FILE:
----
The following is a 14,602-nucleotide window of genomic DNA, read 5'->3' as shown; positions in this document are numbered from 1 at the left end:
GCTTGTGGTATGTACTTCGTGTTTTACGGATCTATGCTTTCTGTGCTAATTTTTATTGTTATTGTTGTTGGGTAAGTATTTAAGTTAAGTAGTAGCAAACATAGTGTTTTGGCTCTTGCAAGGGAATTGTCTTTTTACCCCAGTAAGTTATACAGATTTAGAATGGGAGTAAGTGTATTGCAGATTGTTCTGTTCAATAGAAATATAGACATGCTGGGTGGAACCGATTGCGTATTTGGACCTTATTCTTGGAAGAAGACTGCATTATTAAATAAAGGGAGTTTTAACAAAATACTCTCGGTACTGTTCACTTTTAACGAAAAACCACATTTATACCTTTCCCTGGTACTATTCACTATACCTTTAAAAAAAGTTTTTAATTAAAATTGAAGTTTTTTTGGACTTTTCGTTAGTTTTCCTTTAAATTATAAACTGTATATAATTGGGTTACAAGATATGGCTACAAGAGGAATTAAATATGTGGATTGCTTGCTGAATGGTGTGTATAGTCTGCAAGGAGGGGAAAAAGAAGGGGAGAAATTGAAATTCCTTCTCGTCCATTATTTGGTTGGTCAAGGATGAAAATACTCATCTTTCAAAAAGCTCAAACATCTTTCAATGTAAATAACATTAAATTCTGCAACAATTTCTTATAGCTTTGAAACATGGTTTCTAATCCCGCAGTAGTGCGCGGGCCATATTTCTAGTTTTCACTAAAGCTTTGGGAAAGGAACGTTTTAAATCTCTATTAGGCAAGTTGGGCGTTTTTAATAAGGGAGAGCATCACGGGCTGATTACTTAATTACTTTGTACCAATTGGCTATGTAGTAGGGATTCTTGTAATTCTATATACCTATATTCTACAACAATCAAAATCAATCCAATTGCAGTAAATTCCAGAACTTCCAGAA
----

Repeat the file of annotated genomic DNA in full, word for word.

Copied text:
The following is a 14,602-nucleotide window of genomic DNA, read 5'->3' as shown; positions in this document are numbered from 1 at the left end:
GCTTGTGGTATGTACTTCGTGTTTTACGGATCTATGCTTTCTGTGCTAATTTTTATTGTTATTGTTGTTGGGTAAGTATTTAAGTTAAGTAGTAGCAAACATAGTGTTTTGGCTCTTGCAAGGGAATTGTCTTTTTACCCCAGTAAGTTATACAGATTTAGAATGGGAGTAAGTGTATTGCAGATTGTTCTGTTCAATAGAAATATAGACATGCTGGGTGGAACCGATTGCGTATTTGGACCTTATTCTTGGAAGAAGACTGCATTATTAAATAAAGGGAGTTTTAACAAAATACTCTCGGTACTGTTCACTTTTAACGAAAAACCACATTTATACCTTTCCCTGGTACTATTCACTATACCTTTAAAAAAAGTTTTTAATTAAAATTGAAGTTTTTTTGGACTTTTCGTTAGTTTTCCTTTAAATTATAAACTGTATATAATTGGGTTACAAGATATGGCTACAAGAGGAATTAAATATGTGGATTGCTTGCTGAATGGTGTGTATAGTCTGCAAGGAGGGGAAAAAGAAGGGGAGAAATTGAAATTCCTTCTCGTCCATTATTTGGTTGGTCAAGGATGAAAATACTCATCTTTCAAAAAGCTCAAACATCTTTCAATGTAAATAACATTAAATTCTGCAACAATTTCTTATAGCTTTGAAACATGGTTTCTAATCCCGCAGTAGTGCGCGGGCCATATTTCTAGTTTTCACTAAAGCTTTGGGAAAGGAACGTTTTAAATCTCTATTAGGCAAGTTGGGCGTTTTTAATAAGGGAGAGCATCACGGGCTGATTACTTAATTACTTTGTACCAATTGGCTATGTAGTAGGGATTCTTGTAATTCTATATACCTATATTCTACAACAATCAAAATCAATCCAATTGCAGTAAATTCCAGAACTTCCAGAA